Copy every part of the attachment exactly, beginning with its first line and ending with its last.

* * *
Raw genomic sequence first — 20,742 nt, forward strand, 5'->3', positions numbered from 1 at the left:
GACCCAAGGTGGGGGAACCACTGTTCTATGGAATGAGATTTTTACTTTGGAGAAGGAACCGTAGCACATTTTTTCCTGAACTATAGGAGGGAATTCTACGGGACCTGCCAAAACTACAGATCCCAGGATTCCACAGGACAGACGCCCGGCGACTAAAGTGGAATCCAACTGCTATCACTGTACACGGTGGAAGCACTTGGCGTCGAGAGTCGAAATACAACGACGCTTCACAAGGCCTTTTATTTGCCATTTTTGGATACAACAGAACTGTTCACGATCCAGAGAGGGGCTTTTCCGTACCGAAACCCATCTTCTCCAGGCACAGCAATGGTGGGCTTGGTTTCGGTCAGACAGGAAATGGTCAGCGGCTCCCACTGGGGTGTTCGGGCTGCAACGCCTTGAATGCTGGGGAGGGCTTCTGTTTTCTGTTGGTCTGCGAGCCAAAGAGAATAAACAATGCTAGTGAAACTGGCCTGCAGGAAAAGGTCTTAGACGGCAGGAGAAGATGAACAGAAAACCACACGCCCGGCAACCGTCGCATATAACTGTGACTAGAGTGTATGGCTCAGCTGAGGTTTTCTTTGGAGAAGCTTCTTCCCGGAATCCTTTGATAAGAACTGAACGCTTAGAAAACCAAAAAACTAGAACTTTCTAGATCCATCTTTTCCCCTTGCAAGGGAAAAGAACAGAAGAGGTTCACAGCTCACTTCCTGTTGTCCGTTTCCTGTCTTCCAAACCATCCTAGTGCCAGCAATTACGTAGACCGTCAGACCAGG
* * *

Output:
Raw genomic sequence first — 20,742 nt, forward strand, 5'->3', positions numbered from 1 at the left:
GACCCAAGGTGGGGGAACCACTGTTCTATGGAATGAGATTTTTACTTTGGAGAAGGAACCGTAGCACATTTTTTCCTGAACTATAGGAGGGAATTCTACGGGACCTGCCAAAACTACAGATCCCAGGATTCCACAGGACAGACGCCCGGCGACTAAAGTGGAATCCAACTGCTATCACTGTACACGGTGGAAGCACTTGGCGTCGAGAGTCGAAATACAACGACGCTTCACAAGGCCTTTTATTTGCCATTTTTGGATACAACAGAACTGTTCACGATCCAGAGAGGGGCTTTTCCGTACCGAAACCCATCTTCTCCAGGCACAGCAATGGTGGGCTTGGTTTCGGTCAGACAGGAAATGGTCAGCGGCTCCCACTGGGGTGTTCGGGCTGCAACGCCTTGAATGCTGGGGAGGGCTTCTGTTTTCTGTTGGTCTGCGAGCCAAAGAGAATAAACAATGCTAGTGAAACTGGCCTGCAGGAAAAGGTCTTAGACGGCAGGAGAAGATGAACAGAAAACCACACGCCCGGCAACCGTCGCATATAACTGTGACTAGAGTGTATGGCTCAGCTGAGGTTTTCTTTGGAGAAGCTTCTTCCCGGAATCCTTTGATAAGAACTGAACGCTTAGAAAACCAAAAAACTAGAACTTTCTAGATCCATCTTTTCCCCTTGCAAGGGAAAAGAACAGAAGAGGTTCACAGCTCACTTCCTGTTGTCCGTTTCCTGTCTTCCAAACCATCCTAGTGCCAGCAATTACGTAGACCGTCAGACCAGG